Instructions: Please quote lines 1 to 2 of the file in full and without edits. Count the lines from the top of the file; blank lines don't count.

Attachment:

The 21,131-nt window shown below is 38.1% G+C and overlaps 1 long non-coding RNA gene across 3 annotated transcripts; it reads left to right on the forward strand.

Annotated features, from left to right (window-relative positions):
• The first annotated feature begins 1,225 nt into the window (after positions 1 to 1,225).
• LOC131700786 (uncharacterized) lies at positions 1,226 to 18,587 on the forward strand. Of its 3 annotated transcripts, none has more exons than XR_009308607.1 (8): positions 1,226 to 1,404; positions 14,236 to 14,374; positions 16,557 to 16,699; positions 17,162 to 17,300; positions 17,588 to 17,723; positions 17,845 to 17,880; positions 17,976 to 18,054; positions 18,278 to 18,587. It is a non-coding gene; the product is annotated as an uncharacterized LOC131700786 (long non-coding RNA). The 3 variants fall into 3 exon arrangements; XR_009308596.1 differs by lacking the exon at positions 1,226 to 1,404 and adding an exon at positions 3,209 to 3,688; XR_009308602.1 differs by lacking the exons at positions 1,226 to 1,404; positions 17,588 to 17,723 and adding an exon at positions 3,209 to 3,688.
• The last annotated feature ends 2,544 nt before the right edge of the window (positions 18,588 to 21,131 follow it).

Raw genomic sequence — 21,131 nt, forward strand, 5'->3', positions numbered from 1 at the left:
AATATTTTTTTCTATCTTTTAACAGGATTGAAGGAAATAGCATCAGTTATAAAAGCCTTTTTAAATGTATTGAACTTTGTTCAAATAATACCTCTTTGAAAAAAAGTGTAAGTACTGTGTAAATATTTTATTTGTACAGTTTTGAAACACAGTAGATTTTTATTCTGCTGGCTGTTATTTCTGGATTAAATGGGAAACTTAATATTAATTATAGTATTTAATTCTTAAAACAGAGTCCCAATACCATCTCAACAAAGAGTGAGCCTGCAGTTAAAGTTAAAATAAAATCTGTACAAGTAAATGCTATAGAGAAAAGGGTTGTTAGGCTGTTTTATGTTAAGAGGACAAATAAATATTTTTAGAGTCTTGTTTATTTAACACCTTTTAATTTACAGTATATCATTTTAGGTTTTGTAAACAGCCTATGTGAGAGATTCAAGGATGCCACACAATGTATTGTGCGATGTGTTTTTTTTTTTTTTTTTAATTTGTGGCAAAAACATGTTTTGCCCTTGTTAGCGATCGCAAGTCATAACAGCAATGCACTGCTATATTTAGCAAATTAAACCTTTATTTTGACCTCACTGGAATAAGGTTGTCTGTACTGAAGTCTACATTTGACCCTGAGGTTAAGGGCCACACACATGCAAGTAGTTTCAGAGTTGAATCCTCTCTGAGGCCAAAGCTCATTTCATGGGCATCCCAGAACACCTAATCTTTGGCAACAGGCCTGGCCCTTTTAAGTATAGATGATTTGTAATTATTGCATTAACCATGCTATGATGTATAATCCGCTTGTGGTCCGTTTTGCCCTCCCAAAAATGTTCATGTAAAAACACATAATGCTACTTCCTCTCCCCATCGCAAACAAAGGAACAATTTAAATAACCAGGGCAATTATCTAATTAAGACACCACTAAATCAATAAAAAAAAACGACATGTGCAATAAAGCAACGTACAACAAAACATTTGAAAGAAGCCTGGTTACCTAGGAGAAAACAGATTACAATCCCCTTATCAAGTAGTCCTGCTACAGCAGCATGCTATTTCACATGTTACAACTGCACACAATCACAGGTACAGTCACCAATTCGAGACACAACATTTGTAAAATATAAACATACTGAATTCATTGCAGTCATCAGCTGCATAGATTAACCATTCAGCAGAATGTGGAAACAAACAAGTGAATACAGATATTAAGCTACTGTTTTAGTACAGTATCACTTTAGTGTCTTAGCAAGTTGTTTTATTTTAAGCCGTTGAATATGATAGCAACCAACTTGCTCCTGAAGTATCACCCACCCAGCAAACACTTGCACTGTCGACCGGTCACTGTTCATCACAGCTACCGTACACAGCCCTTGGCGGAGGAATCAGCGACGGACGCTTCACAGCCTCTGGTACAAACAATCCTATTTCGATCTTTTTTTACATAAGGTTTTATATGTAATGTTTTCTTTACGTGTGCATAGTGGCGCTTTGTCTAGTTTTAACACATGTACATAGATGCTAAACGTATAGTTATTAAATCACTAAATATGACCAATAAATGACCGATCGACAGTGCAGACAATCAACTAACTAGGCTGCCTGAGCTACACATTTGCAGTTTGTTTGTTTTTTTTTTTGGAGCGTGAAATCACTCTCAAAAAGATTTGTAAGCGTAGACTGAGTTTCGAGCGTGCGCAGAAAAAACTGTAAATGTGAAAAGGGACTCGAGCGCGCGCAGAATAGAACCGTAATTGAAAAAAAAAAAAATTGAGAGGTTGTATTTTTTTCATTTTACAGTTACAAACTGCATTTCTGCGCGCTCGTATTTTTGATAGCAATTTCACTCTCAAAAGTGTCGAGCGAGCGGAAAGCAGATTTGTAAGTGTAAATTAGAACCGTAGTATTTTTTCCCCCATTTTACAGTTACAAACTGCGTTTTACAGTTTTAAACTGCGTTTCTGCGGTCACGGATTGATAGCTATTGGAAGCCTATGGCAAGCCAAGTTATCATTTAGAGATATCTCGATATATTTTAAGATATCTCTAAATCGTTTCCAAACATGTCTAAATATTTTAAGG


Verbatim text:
The 21,131-nt window shown below is 38.1% G+C and overlaps 1 long non-coding RNA gene across 3 annotated transcripts; it reads left to right on the forward strand.

Annotated features, from left to right (window-relative positions):